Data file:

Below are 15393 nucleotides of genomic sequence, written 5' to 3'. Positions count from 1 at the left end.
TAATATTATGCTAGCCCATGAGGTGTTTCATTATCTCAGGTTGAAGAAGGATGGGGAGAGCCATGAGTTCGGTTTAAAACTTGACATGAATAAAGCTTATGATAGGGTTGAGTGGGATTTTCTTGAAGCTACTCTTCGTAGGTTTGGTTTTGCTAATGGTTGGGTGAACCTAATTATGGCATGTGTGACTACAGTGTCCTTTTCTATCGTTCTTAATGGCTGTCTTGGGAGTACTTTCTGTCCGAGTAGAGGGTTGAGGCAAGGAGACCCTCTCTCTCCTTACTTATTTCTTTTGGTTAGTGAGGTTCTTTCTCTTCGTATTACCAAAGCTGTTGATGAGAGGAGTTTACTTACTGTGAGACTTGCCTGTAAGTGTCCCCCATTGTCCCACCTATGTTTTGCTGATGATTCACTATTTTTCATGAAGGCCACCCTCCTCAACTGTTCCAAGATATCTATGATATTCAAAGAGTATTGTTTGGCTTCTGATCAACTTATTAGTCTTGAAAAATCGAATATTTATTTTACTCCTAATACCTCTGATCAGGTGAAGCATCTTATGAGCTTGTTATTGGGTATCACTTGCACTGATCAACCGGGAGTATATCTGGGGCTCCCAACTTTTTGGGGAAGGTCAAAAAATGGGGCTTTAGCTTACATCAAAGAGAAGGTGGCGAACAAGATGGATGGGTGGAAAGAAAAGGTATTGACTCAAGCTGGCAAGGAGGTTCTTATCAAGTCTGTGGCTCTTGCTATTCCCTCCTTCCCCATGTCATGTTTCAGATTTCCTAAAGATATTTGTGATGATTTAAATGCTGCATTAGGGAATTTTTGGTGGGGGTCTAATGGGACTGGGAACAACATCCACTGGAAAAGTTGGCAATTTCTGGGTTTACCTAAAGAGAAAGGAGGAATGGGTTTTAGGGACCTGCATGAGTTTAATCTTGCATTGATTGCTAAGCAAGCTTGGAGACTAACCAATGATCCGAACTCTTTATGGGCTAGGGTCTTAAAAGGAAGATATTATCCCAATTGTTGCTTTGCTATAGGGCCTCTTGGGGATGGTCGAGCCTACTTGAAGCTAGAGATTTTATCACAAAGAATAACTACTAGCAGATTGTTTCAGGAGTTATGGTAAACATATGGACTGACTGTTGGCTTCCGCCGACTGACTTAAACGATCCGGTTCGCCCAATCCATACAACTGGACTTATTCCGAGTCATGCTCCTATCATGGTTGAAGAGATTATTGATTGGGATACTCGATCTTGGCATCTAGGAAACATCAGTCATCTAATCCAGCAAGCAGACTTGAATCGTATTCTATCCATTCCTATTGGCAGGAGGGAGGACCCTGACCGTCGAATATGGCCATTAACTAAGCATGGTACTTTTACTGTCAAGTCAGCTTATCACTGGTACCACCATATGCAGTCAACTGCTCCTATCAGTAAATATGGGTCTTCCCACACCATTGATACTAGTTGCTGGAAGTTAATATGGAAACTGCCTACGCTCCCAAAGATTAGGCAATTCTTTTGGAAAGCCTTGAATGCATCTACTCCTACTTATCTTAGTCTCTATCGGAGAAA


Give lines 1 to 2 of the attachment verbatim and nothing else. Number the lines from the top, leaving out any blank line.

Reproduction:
Below are 15393 nucleotides of genomic sequence, written 5' to 3'. Positions count from 1 at the left end.
TAATATTATGCTAGCCCATGAGGTGTTTCATTATCTCAGGTTGAAGAAGGATGGGGAGAGCCATGAGTTCGGTTTAAAACTTGACATGAATAAAGCTTATGATAGGGTTGAGTGGGATTTTCTTGAAGCTACTCTTCGTAGGTTTGGTTTTGCTAATGGTTGGGTGAACCTAATTATGGCATGTGTGACTACAGTGTCCTTTTCTATCGTTCTTAATGGCTGTCTTGGGAGTACTTTCTGTCCGAGTAGAGGGTTGAGGCAAGGAGACCCTCTCTCTCCTTACTTATTTCTTTTGGTTAGTGAGGTTCTTTCTCTTCGTATTACCAAAGCTGTTGATGAGAGGAGTTTACTTACTGTGAGACTTGCCTGTAAGTGTCCCCCATTGTCCCACCTATGTTTTGCTGATGATTCACTATTTTTCATGAAGGCCACCCTCCTCAACTGTTCCAAGATATCTATGATATTCAAAGAGTATTGTTTGGCTTCTGATCAACTTATTAGTCTTGAAAAATCGAATATTTATTTTACTCCTAATACCTCTGATCAGGTGAAGCATCTTATGAGCTTGTTATTGGGTATCACTTGCACTGATCAACCGGGAGTATATCTGGGGCTCCCAACTTTTTGGGGAAGGTCAAAAAATGGGGCTTTAGCTTACATCAAAGAGAAGGTGGCGAACAAGATGGATGGGTGGAAAGAAAAGGTATTGACTCAAGCTGGCAAGGAGGTTCTTATCAAGTCTGTGGCTCTTGCTATTCCCTCCTTCCCCATGTCATGTTTCAGATTTCCTAAAGATATTTGTGATGATTTAAATGCTGCATTAGGGAATTTTTGGTGGGGGTCTAATGGGACTGGGAACAACATCCACTGGAAAAGTTGGCAATTTCTGGGTTTACCTAAAGAGAAAGGAGGAATGGGTTTTAGGGACCTGCATGAGTTTAATCTTGCATTGATTGCTAAGCAAGCTTGGAGACTAACCAATGATCCGAACTCTTTATGGGCTAGGGTCTTAAAAGGAAGATATTATCCCAATTGTTGCTTTGCTATAGGGCCTCTTGGGGATGGTCGAGCCTACTTGAAGCTAGAGATTTTATCACAAAGAATAACTACTAGCAGATTGTTTCAGGAGTTATGGTAAACATATGGACTGACTGTTGGCTTCCGCCGACTGACTTAAACGATCCGGTTCGCCCAATCCATACAACTGGACTTATTCCGAGTCATGCTCCTATCATGGTTGAAGAGATTATTGATTGGGATACTCGATCTTGGCATCTAGGAAACATCAGTCATCTAATCCAGCAAGCAGACTTGAATCGTATTCTATCCATTCCTATTGGCAGGAGGGAGGACCCTGACCGTCGAATATGGCCATTAACTAAGCATGGTACTTTTACTGTCAAGTCAGCTTATCACTGGTACCACCATATGCAGTCAACTGCTCCTATCAGTAAATATGGGTCTTCCCACACCATTGATACTAGTTGCTGGAAGTTAATATGGAAACTGCCTACGCTCCCAAAGATTAGGCAATTCTTTTGGAAAGCCTTGAATGCATCTACTCCTACTTATCTTAGTCTCTATCGGAGAAA